If Al Schmidt Wins Philly Board Seat, Obama Can Kiss Pennsylvania Goodbye

PHILADELPHIA—It is hard to believe that a race for the obscure office of city commissioner in Philadelphia next week could have an impact on Pennsylvania’s 20 electoral votes in the presidential race next year.
But that’s what pundits and pols in the Keystone State told HUMAN EVENTS last week.  Philadelphians prepare to go to the polls in city elections Nov. 8.  With Democratic Mayor Michael Nutter coasting to reelection, two Republicans are going to win election as city council members at large because city law guarantees minority party representation among the five at-large council seats.  (There are 12 other council seats by district, with only one held by a Republican. The city GOP is contesting two of the Democratic council members.)
Those races are increasingly overshadowed by the contest for the three seats on the city commission, which oversees administration of elections in Philadelphia.  Each major party has nominated two candidates, meaning that the two Democrats will win, and one of the two Republicans will get the remaining seat.  Here is the real contest:  Incumbent Joe Duda, an ally of the moribund Philadelphia Republican organization, is competing for that seat against Al Schmidt, a former federal auditor and one of the leaders of the insurgent movement wanting to take over the city GOP and make it a political force.
But there’s more to this than factional warfare.  Earlier this year, the Republican-controlled state house of representatives passed a bill requiring voters to present identification before casting their ballots.  The state senate, also in GOP hands, is expected to pass the same measure soon, and Republican Gov. Tom Corbett is certain to sign it.
Republican sources in and outside Philadelphia who spoke to HUMAN EVENTS without exception agree with city GOP ward leader Matthew Wolfe that “with voter ID, enforced to the fullest extent of the law in Philadelphia, Barack Obama would not come near the 470,000-vote win he got in the city in ’08 that was so key to his carrying Pennsylvania.”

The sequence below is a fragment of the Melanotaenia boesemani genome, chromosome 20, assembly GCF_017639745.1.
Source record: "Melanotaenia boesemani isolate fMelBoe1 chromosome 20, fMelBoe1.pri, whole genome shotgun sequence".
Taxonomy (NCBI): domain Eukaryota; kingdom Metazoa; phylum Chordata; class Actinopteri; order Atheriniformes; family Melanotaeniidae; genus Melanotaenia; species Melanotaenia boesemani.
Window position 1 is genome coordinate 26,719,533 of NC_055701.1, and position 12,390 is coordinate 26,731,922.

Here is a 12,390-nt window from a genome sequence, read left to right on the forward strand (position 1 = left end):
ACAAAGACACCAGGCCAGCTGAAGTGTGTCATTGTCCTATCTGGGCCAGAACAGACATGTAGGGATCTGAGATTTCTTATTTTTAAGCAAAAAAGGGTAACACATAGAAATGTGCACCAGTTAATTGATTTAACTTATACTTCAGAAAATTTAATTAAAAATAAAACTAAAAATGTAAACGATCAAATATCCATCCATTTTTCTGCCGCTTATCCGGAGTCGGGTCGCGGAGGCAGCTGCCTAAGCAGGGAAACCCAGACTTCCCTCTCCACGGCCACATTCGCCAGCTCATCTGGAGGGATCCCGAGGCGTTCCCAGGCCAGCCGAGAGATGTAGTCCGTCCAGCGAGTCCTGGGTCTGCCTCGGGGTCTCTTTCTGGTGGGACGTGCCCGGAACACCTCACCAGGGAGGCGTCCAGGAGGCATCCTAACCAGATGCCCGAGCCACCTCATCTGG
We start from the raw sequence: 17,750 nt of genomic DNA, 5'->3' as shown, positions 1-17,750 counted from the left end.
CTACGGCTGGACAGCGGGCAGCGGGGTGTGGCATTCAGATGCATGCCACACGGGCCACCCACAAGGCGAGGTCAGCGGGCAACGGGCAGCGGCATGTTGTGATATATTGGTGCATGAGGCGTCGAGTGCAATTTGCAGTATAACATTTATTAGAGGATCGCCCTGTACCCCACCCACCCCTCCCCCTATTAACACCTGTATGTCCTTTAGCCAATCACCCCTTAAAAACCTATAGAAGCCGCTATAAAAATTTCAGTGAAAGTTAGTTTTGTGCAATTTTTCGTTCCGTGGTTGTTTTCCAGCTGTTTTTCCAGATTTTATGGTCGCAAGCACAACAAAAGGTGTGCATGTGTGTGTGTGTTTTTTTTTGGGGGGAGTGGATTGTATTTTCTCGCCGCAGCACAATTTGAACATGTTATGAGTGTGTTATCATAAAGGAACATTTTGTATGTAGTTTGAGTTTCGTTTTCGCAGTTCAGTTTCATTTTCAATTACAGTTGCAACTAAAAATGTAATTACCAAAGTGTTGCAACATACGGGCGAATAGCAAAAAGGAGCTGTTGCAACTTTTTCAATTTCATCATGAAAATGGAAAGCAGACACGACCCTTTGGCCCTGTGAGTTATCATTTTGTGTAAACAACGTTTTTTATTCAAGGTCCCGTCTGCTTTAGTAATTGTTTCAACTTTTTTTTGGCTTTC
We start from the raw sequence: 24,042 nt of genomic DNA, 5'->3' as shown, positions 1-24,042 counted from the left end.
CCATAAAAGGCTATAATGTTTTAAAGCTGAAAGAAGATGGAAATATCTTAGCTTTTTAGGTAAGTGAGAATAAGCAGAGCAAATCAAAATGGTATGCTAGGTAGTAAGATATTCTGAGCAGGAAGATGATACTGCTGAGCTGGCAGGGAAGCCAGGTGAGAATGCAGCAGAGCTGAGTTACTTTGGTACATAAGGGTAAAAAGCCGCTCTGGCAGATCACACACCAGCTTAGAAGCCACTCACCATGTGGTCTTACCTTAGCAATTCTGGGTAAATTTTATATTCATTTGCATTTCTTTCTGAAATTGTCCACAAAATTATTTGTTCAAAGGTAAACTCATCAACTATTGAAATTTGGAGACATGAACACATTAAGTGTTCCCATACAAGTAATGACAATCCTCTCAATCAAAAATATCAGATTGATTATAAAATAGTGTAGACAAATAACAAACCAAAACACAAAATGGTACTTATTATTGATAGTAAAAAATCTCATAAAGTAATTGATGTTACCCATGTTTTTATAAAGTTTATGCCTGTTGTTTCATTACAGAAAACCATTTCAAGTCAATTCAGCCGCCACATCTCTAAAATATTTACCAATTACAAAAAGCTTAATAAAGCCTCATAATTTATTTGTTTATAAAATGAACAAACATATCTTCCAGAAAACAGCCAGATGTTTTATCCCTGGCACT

The same GOP leaders in and outside Philadelphia agreed that Schmidt would be the likeliest commissioner to fight for enforcement of voter ID.  In contrast, there were widespread doubts about the same enforcement by Duda, a close ally of the city GOP headed by Chairman Vito Canuso and party counsel Mike Meehan.  Party insurgents have long sought the ouster of the Canuso-Meehan organization because, they charge, it goes along rather than fights Nutter and the Democratic hierarchy.
“Given his long history of looking the other way when election malfeasance rears its ugly head, voters should have little confidence in Duda enforcing voter ID laws with any vigor whatsoever,” 22nd Ward Leader Kevin Kelly told us.  “Al Schmidt is the only answer to runaway election fraud in Philadelphia.”
Outside the city, other Republicans are quietly rooting for a Schmidt win.  Lancaster County GOP Chairman Ethan Demme told HUMAN EVENTS, “If the voter ID law passes and someone truly enforces it in Philadelphia, our big Republican turnout here won’t be needed to make up for all the dead people counted as voters in Philly.”